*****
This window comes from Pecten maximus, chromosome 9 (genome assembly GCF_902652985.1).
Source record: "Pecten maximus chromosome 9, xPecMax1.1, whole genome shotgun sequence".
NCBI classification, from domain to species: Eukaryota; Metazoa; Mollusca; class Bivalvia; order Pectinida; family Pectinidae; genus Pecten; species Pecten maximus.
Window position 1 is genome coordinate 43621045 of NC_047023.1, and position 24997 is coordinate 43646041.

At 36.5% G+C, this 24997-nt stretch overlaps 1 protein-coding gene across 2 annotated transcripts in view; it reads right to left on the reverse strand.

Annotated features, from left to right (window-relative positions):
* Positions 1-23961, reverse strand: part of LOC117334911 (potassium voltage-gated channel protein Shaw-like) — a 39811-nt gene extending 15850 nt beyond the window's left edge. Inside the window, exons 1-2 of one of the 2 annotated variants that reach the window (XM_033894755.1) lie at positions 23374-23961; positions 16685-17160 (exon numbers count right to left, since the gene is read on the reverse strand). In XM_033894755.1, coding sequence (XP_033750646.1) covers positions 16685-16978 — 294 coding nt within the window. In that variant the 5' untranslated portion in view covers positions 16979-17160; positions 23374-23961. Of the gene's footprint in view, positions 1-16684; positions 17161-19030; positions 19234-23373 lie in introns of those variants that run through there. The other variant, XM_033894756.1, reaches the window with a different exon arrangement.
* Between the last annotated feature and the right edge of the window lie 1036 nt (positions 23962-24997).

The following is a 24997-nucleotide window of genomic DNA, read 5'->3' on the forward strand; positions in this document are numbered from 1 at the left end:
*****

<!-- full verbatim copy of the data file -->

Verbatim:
This window comes from Pecten maximus, chromosome 9 (genome assembly GCF_902652985.1).
Source record: "Pecten maximus chromosome 9, xPecMax1.1, whole genome shotgun sequence".
NCBI classification, from domain to species: Eukaryota; Metazoa; Mollusca; class Bivalvia; order Pectinida; family Pectinidae; genus Pecten; species Pecten maximus.
Window position 1 is genome coordinate 43621045 of NC_047023.1, and position 24997 is coordinate 43646041.

At 36.5% G+C, this 24997-nt stretch overlaps 1 protein-coding gene across 2 annotated transcripts in view; it reads right to left on the reverse strand.

Annotated features, from left to right (window-relative positions):
* Positions 1-23961, reverse strand: part of LOC117334911 (potassium voltage-gated channel protein Shaw-like) — a 39811-nt gene extending 15850 nt beyond the window's left edge. Inside the window, exons 1-2 of one of the 2 annotated variants that reach the window (XM_033894755.1) lie at positions 23374-23961; positions 16685-17160 (exon numbers count right to left, since the gene is read on the reverse strand). In XM_033894755.1, coding sequence (XP_033750646.1) covers positions 16685-16978 — 294 coding nt within the window. In that variant the 5' untranslated portion in view covers positions 16979-17160; positions 23374-23961. Of the gene's footprint in view, positions 1-16684; positions 17161-19030; positions 19234-23373 lie in introns of those variants that run through there. The other variant, XM_033894756.1, reaches the window with a different exon arrangement.
* Between the last annotated feature and the right edge of the window lie 1036 nt (positions 23962-24997).

The following is a 24997-nucleotide window of genomic DNA, read 5'->3' on the forward strand; positions in this document are numbered from 1 at the left end: